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Interesting - I’m posting in entirely the wrong thread for this viewpoint, but at the moment I view my modular as more analogous to a studio rather than as a single instrument. I might choose a particular module to explore initially, build a patch out from there by addition, explore variations in the patch via reduction and other methods, and then record down live as I play with these variations. This is a lot of fun, but with the two drawbacks of: a) lack of focus on a particular module / set of modules mean I’m reinventing the wheel a lot. b) I’ve noticed my patches seem to be very ‘full’ - I need to learn when to stop more / or be more radical in reduction. Hmmm.

I’ve only been on this train for a year so take my perspective with a grain of salt… I’ve been building my system with the thoughts of it being a contained instrument, supplimented by some other external gear like a drum machine, sequencer, etc. I, too, take a lot of inspiration from the shared system. Watching MN videos taught me a lot of general synthesis techniques, and seeing how a small set of tools provides a wide variety of options helps me when making module choices. The thing that has helped me the most is imposing constraints, the big one being case size. If I know I have a limited amount of HP then I have to choose my modules carefully to serve my needs. Then, I highlighted three of the most important aspects of synthesis to the music I intend to make: timbre, rhythm, and “playability” (i.e. minimum amount of menus, ease of improvisation).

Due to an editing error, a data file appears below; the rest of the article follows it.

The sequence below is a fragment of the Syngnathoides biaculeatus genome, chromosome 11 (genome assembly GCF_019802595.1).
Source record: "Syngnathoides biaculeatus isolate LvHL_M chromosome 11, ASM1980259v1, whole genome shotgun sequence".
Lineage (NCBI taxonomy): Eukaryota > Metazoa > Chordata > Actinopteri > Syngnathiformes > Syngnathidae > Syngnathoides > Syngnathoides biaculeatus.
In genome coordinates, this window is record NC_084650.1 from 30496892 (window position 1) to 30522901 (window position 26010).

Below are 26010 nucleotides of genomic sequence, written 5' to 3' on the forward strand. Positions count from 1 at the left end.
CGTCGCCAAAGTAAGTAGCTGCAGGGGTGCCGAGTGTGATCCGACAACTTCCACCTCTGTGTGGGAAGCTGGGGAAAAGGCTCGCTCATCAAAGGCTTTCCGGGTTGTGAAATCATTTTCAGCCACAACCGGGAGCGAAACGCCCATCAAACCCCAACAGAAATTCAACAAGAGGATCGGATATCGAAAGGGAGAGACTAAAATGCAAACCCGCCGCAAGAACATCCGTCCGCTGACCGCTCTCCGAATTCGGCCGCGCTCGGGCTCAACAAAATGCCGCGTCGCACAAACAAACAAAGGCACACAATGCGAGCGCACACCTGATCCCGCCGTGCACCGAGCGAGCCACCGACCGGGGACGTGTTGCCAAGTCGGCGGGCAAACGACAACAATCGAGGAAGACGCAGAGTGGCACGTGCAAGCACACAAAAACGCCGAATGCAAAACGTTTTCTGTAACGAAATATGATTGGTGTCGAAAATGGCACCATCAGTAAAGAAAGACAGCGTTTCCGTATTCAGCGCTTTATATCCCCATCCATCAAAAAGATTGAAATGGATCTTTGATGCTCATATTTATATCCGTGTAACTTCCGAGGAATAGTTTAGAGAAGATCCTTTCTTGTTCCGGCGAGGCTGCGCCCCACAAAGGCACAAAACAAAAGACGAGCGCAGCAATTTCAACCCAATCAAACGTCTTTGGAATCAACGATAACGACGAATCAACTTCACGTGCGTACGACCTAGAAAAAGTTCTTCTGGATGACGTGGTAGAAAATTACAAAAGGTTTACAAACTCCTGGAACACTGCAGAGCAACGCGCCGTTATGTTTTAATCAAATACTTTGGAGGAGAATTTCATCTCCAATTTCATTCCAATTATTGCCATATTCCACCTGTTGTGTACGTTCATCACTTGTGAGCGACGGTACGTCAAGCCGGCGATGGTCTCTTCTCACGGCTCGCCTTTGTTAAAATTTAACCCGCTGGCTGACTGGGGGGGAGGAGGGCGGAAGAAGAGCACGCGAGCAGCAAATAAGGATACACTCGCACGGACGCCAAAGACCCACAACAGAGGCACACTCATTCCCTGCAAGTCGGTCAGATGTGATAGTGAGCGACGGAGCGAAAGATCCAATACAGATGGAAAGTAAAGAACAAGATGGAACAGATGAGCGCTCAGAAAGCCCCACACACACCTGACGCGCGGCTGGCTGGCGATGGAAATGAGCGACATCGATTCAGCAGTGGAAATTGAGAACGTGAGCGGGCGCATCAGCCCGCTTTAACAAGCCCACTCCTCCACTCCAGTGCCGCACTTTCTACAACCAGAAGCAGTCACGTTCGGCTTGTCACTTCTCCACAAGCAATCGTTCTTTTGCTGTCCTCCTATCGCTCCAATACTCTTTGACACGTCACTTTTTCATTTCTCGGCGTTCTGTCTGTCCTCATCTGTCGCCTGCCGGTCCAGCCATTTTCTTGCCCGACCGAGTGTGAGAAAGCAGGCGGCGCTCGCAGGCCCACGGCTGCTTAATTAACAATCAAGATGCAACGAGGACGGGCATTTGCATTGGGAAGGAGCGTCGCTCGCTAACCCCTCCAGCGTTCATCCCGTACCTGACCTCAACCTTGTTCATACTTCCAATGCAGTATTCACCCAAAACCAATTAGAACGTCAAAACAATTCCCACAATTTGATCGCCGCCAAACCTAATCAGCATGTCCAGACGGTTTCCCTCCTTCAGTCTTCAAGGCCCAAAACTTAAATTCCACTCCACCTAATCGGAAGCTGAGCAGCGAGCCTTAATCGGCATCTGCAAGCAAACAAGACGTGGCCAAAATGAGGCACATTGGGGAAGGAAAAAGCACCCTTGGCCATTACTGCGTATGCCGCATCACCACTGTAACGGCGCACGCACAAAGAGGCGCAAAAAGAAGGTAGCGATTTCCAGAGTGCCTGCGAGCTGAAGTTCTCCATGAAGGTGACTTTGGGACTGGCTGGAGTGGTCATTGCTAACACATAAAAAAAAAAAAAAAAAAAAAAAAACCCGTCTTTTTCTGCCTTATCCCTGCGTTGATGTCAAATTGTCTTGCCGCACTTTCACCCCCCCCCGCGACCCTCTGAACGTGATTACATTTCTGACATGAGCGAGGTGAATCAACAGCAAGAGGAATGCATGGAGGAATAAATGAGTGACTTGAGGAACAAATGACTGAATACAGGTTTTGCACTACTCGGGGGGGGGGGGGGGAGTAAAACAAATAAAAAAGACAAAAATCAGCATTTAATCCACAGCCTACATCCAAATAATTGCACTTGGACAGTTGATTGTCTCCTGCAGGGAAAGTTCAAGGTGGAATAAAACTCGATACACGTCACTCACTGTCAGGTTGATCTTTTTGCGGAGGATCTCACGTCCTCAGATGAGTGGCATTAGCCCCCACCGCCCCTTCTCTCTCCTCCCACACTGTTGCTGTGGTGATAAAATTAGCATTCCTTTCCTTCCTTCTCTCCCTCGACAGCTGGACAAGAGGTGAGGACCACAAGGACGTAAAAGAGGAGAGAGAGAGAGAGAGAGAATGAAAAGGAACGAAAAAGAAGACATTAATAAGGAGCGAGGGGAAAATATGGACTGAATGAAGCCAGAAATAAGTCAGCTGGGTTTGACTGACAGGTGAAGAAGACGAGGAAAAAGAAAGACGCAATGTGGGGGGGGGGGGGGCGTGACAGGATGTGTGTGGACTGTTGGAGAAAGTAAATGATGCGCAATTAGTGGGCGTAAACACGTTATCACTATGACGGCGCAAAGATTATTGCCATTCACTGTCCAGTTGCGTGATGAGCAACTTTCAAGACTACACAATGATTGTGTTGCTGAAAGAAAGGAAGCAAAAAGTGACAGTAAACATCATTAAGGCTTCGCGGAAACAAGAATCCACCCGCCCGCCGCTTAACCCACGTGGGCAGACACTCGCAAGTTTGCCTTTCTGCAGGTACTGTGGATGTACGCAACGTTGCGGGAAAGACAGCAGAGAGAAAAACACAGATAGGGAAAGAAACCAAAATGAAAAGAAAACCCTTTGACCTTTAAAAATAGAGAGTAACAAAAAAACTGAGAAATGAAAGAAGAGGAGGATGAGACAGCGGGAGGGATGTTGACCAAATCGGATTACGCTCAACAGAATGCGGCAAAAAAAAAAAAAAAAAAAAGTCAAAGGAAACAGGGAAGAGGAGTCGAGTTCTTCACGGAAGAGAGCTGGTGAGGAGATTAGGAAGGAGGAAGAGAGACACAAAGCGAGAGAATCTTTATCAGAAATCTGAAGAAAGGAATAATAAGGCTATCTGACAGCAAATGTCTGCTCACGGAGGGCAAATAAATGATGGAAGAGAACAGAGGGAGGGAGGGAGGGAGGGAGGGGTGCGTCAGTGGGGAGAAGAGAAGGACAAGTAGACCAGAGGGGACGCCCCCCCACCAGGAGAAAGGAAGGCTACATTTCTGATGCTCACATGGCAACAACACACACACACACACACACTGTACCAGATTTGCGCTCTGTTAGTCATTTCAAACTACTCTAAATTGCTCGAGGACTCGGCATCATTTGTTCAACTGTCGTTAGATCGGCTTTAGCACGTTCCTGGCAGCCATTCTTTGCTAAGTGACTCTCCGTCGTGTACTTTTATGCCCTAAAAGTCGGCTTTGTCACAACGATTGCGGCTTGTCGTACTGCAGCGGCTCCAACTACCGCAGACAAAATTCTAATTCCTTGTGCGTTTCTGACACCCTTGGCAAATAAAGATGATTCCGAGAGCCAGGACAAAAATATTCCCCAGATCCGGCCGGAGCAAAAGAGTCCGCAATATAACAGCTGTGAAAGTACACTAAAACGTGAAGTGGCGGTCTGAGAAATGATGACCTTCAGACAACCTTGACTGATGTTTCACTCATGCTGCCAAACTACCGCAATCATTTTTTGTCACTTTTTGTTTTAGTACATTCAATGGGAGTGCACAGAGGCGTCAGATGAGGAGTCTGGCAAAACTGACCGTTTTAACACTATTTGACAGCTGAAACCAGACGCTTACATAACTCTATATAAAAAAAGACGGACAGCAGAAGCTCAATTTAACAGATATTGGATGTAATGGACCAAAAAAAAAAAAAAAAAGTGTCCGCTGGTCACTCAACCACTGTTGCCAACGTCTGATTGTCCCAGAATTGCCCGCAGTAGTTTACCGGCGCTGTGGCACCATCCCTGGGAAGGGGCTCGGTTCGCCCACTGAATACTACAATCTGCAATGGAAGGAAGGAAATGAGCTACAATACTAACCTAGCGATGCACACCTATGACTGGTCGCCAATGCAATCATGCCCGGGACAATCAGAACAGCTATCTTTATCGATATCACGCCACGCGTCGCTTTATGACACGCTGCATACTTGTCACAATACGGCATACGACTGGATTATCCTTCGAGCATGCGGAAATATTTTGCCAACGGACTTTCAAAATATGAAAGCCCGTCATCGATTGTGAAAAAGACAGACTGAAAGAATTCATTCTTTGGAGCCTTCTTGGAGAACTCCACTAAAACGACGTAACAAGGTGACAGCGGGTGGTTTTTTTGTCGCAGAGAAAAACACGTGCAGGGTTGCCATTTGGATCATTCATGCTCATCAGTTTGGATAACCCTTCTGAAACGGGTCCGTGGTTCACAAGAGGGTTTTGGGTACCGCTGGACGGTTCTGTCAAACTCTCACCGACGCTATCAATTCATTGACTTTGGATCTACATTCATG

When I make module choices I keep those three in mind always. So for example I’ll break down two modules I view as keepers. Just Friends checks all three of those boxes: polyrhythmic LFOs, multiple envelopes simultaneously, easy to use interface, drone monster. It’s limited in certain ways but provides so many potential uses and is really fun to use. On the other, the Cursus Iteritas has been my favorite oscillator in euro thus far. It only has one output, can’t be used as an LFO, and doesn’t always do well with audio rate modulation, but it does so much for me in the realm of timbre. I love the way it sounds and the controls are parameterized so well that it’s easy to interact with and change timbres in a significant yet controlled way. And of course since I have a size constraint, I have to work to strike a balance between modules that have multiple applications and modules that do one thing really well.